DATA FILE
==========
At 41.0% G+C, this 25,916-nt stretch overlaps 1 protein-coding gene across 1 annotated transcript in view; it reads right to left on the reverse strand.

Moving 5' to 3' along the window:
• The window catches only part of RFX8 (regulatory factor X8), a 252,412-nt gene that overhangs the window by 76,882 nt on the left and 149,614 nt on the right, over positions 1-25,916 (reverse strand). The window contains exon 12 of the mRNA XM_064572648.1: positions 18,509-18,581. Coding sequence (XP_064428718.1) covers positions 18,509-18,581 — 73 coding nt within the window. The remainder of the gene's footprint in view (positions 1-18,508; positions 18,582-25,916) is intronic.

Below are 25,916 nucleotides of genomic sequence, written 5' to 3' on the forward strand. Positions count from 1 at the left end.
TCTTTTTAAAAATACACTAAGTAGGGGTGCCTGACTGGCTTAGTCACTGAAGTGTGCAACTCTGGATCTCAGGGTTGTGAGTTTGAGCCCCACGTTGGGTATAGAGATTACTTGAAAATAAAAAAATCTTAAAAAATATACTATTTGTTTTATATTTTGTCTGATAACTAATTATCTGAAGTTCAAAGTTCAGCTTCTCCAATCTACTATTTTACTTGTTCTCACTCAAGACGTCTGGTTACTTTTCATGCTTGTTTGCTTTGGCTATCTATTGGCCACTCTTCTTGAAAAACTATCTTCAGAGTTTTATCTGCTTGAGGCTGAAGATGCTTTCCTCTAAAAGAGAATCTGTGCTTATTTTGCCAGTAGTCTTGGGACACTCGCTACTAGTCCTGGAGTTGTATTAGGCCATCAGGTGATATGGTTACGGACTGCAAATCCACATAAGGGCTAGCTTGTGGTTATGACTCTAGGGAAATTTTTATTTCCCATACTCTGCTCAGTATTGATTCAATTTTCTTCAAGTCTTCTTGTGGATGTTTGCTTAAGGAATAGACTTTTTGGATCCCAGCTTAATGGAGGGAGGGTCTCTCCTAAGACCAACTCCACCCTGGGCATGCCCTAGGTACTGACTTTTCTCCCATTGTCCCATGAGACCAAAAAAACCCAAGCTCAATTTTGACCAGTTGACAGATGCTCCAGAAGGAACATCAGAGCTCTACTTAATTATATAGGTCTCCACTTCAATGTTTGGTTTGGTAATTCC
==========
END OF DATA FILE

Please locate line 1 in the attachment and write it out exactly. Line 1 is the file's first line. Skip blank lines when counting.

At 41.0% G+C, this 25,916-nt stretch overlaps 1 protein-coding gene across 1 annotated transcript in view; it reads right to left on the reverse strand.